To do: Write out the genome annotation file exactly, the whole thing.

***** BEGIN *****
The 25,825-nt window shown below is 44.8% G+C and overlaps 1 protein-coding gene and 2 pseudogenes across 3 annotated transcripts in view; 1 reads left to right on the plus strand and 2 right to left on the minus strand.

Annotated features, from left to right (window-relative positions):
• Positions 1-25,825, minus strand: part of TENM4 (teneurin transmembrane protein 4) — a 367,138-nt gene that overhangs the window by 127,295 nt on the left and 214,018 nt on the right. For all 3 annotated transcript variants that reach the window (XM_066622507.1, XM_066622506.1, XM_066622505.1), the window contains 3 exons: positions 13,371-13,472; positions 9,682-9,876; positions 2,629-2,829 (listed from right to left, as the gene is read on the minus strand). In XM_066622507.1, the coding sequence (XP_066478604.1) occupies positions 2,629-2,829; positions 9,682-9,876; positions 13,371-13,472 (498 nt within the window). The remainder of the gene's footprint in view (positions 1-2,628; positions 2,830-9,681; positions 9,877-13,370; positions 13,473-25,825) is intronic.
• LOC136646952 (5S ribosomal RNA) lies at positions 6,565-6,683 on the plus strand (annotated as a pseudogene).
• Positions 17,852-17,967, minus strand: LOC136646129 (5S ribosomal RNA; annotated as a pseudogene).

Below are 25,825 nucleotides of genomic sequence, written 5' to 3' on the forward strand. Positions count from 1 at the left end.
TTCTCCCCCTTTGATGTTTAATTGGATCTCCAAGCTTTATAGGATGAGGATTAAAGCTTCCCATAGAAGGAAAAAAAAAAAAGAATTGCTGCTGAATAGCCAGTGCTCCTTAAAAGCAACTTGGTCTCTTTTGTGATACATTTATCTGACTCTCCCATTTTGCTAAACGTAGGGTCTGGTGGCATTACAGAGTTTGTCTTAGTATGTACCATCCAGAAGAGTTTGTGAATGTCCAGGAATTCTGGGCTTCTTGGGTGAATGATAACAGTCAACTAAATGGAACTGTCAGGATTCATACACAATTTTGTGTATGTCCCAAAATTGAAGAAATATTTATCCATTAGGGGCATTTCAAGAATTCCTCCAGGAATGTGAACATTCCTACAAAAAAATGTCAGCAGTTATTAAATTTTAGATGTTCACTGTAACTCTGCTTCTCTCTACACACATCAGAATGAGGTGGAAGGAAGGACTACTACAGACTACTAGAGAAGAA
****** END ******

The 25,825-nt window shown below is 44.8% G+C and overlaps 1 protein-coding gene and 2 pseudogenes across 3 annotated transcripts in view; 1 reads left to right on the plus strand and 2 right to left on the minus strand.

Annotated features, from left to right (window-relative positions):
• Positions 1-25,825, minus strand: part of TENM4 (teneurin transmembrane protein 4) — a 367,138-nt gene that overhangs the window by 127,295 nt on the left and 214,018 nt on the right. For all 3 annotated transcript variants that reach the window (XM_066622507.1, XM_066622506.1, XM_066622505.1), the window contains 3 exons: positions 13,371-13,472; positions 9,682-9,876; positions 2,629-2,829 (listed from right to left, as the gene is read on the minus strand). In XM_066622507.1, the coding sequence (XP_066478604.1) occupies positions 2,629-2,829; positions 9,682-9,876; positions 13,371-13,472 (498 nt within the window). The remainder of the gene's footprint in view (positions 1-2,628; positions 2,830-9,681; positions 9,877-13,370; positions 13,473-25,825) is intronic.
• LOC136646952 (5S ribosomal RNA) lies at positions 6,565-6,683 on the plus strand (annotated as a pseudogene).
• Positions 17,852-17,967, minus strand: LOC136646129 (5S ribosomal RNA; annotated as a pseudogene).

Below are 25,825 nucleotides of genomic sequence, written 5' to 3' on the forward strand. Positions count from 1 at the left end.
TTCTCCCCCTTTGATGTTTAATTGGATCTCCAAGCTTTATAGGATGAGGATTAAAGCTTCCCATAGAAGGAAAAAAAAAAAAGAATTGCTGCTGAATAGCCAGTGCTCCTTAAAAGCAACTTGGTCTCTTTTGTGATACATTTATCTGACTCTCCCATTTTGCTAAACGTAGGGTCTGGTGGCATTACAGAGTTTGTCTTAGTATGTACCATCCAGAAGAGTTTGTGAATGTCCAGGAATTCTGGGCTTCTTGGGTGAATGATAACAGTCAACTAAATGGAACTGTCAGGATTCATACACAATTTTGTGTATGTCCCAAAATTGAAGAAATATTTATCCATTAGGGGCATTTCAAGAATTCCTCCAGGAATGTGAACATTCCTACAAAAAAATGTCAGCAGTTATTAAATTTTAGATGTTCACTGTAACTCTGCTTCTCTCTACACACATCAGAATGAGGTGGAAGGAAGGACTACTACAGACTACTAGAGAAGAA